Flashcards in CVS S8 - Special Circulations Deck (40):
What two circulations are present in the lungs?
Describe the bronchial circulation
Part of systemic circulation
Meets the metabolic requirements of the lungs
Describe pulmonary circulation
Blood supply to alveoli required for gas exchange
Must accept entire cardiac output (5 - 25L/min)
Low resistance due to short, wide vessels with lots of parallel capillaries and arterioles with relatively little smooth muscle
Low resistance means low pressure in the pulmonary circulation
What are the average systolic and diastolic pressures in the 4 chambers of the heart, pulmonary artery and aorta?
0 - 8mmHg
S = 15 - 30mmHg
D = 4 -12mmHg
S = 100 - 140mmHg
D = 1 - 10mmHg
S = 15 - 30mmHg
D = 4 -12mmHg
S = 100 - 140mmHg
D = 60 - 90mmHg
State the normal pressures in the:
12 - 15mmHg
9 - 12mmHg
What adaptations do alveoli possess to enable efficient gas exchange?
Very high density capillaries in the alveolar wall:
- Large capillary surface area
Short diffusion distance:
- Thin layer of tissue between gas and plasma
- Endothelium & epithelium distance = 0.3um
These adaptations produce high O2 and CO2 transport capacity
What is the perfusion ratio?
The optimal ratio of ventilation/perfusion
Ventilation of alveoli and perfusion of alveoli are matched
0.8 is optimal value
How is perfusion ratio maintained in normal and abnormal conditions?
Blood must be diverted from poorly ventilated alveoli
Regulated by pulmonary vascular tone
Hypoxia results in vasoconstriction of pulmonary vessels to ensure perfusion matches ventilation
This optimises gas exchange
What problems arise when hypoxic vasoconstriction of pulmonary circulation is chronic?
When might chronic hypoxia occur?
Chronic hypoxia causes chronic increase in vascular resistance
This in turn causes pulmonary hypertension
High afterload on the RV can cause right ventricular heart failure
At altitude or as a consequence of lung disease such as emphysema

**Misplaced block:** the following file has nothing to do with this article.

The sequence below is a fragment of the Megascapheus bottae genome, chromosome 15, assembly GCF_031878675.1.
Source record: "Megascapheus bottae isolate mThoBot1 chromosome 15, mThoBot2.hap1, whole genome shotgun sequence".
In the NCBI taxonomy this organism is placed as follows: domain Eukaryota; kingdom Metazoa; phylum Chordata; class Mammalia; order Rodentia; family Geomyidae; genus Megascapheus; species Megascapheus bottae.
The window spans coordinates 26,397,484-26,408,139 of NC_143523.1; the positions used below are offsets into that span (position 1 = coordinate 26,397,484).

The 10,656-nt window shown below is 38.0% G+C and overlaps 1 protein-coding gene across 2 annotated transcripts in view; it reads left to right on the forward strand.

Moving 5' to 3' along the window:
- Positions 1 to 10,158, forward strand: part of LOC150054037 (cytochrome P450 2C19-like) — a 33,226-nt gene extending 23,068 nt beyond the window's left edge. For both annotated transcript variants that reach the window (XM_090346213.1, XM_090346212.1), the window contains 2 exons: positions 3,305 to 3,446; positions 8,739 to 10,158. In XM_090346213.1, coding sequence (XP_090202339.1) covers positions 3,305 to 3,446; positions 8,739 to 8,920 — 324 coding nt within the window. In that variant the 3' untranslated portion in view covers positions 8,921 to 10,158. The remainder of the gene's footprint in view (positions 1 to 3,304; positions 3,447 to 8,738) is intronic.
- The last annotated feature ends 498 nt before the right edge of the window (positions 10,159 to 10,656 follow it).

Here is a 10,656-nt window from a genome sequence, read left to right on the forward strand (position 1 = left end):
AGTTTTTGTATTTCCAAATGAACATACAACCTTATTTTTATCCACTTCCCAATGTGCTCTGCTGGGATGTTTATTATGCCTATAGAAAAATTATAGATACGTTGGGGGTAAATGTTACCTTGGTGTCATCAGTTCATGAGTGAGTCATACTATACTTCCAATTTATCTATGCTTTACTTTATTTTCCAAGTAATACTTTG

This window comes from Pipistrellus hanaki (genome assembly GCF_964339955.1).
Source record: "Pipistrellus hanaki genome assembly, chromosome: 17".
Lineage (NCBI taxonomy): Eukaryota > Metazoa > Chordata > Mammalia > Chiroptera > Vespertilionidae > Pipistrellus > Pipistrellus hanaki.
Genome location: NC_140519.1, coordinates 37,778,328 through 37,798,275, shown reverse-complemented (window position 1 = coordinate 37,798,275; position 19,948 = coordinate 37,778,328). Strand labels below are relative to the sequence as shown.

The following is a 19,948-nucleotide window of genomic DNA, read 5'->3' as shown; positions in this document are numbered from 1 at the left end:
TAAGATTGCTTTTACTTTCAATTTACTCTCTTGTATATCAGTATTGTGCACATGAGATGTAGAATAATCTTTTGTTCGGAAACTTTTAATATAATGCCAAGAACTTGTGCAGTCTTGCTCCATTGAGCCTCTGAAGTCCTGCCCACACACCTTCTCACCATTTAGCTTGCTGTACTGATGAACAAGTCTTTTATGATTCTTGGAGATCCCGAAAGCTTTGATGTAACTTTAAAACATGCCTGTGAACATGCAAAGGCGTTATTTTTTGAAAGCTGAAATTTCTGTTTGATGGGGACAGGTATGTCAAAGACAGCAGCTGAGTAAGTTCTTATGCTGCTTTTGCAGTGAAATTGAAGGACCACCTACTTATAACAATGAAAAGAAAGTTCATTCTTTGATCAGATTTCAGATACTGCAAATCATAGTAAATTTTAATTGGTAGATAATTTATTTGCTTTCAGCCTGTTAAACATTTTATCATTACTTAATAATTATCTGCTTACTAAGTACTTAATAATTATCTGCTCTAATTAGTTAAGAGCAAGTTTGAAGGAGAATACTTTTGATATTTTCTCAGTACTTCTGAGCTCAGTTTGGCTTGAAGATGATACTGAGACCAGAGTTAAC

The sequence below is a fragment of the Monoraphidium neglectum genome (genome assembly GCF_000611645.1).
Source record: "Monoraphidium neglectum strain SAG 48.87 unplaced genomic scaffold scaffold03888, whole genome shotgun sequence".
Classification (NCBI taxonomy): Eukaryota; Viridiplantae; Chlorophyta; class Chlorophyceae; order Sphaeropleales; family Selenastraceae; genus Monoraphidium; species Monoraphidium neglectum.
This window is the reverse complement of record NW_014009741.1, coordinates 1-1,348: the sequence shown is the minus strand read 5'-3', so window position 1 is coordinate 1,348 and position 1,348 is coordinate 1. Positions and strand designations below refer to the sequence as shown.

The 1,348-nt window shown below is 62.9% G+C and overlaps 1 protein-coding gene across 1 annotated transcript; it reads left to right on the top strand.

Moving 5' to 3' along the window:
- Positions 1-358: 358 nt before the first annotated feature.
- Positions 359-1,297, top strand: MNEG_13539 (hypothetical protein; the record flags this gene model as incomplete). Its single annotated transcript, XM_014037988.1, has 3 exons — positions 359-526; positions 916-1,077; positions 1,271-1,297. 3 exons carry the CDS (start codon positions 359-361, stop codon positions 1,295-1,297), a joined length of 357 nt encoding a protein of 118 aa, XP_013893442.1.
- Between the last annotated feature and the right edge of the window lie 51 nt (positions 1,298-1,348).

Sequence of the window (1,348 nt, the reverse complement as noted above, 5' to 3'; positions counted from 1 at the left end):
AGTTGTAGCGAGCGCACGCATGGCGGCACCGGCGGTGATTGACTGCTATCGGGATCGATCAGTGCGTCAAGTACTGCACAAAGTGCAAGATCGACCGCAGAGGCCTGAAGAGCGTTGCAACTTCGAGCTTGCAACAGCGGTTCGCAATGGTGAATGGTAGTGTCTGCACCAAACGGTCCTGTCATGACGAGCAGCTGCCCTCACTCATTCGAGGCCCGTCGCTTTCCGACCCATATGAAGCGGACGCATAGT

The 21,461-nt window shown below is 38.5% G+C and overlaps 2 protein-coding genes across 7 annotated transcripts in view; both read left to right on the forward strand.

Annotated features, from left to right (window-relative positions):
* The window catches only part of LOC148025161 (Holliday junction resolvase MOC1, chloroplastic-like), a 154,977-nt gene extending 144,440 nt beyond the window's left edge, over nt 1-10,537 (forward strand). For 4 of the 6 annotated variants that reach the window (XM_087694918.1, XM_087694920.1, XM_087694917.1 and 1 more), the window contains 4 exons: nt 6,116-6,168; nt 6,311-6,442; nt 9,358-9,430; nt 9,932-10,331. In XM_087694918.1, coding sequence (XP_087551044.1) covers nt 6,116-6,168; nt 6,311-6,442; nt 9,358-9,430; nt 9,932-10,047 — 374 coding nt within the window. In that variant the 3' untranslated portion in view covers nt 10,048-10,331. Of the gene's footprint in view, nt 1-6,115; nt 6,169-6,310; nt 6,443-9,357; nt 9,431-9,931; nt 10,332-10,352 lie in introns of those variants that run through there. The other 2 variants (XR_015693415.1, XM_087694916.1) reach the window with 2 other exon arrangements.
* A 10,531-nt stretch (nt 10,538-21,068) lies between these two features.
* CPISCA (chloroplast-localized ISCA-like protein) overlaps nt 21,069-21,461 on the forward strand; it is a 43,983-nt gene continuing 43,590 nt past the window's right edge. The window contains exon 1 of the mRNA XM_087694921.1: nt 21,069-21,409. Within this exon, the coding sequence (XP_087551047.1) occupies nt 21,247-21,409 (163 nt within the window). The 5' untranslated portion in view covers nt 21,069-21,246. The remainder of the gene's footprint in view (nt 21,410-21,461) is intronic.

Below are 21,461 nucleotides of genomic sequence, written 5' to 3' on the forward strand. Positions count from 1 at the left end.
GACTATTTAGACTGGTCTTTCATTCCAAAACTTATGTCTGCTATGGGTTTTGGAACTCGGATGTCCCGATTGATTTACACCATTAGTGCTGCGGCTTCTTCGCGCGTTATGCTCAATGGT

How does gravity affect the pulmonary circulation?
In the upright position (orthostasis) there is greater hydrostatic pressure on vessels in the lower lung due to gravity
Vessels near the apex collapse during diastole
Vessels in transverse plane with the heart are continuously patent
Vessels in the lower lung distended
What is the effect of exercise on the pulmonary circulation?
Increased cardiac output leads to a small increase in pulmonary arterial pressure
This opens apical capillaries
Increased O2 uptake by the lungs
As blood flow increases capillary transit time decreases
At rest about 1s, can fall to 0.3s without compromising gas exchange
What forces determine tissue fluid formation in the pulmonary circulation?
Starling forces determine fluid formation
Hydrostatic pressure of blood within the capillary an interstitial oncotic pressure forces/draws plasma out of the capillary
Oncotic (colloid osmotic) pressure exerted by large molecules such as plasma proteins draws fluid into the capillaries
Describe how forces determining tissue fluid formation in the pulmonary circulation vary over the course of a capillary?
Capillary hydrostatic pressure is more influenced by the venous pressure in the systemic circulation
Fluid therefore tends to move out of a capillary toward the arterial end and move in at the venous end
How are forces that determine tissue fluid formation balanced so as to not cause pulmonary oedema?
This applies to the rest of the circulation as well
Low capillary pressure minimises hydrostatic pressure
(9 - 12mmHg)
This helps to balance the starling forces so only a small amount of fluid flows out (lung lymph)
What is the effect of increased pulmonary capillary pressure on interstitial fluid in the lungs?
How is this increase in pressure caused?
Increases hydrostatic pressure causing fluid to flow out of the capillary
This causes oedema
Increased pressure caused by LA pressure raising to 20 - 25mmHg:
- Mitral valve stenosis
- Left ventricular failure
What is the effect of pulmonary oedema on the lungs?
How can symptoms of this be relieved?
Impairs gas exchange:
- Affected by posture
- Mostly at the bases when upright
- Throughout the lung when lying down
Use diuretics to relieve symptoms
Treat underlying cause
What is the relative oxygen demand of the myocardium in basal conditions?
How does this vary when demand is increased?
Coronary circulation must supply a relatively high basal rate of O2 to satisfy myocardial demand in basal conditions
Myocardial workload can increase 5 fold
Extra O2 supplied by increased blood flow
There is an almost linear relationship between coronary blood flow and myocardial O2 demand (about a 5 fold increase in blood flow)
Until very high O2 demand where there is a small increase in the amount of O2 extracted (gradient is lowered slightly)
From where does coronary blood flow arise?
Right and left coronary arteries arise from the left and right aortic sinuses
How is high blood flow in the coronary circulation maintained?
Continuous NO production by the coronary endothelium
Metabolic hyperaemia caused by vasodilators:
- Lowered pH
State fibre diameter and capillary density in skeletal and cardiac muscle
What do the relative capillary densities indicate?
What is the max diffusion distance of O2 through cardiac tissue?
- Fibre diameter = 50um
- Capillary density = 400/mm2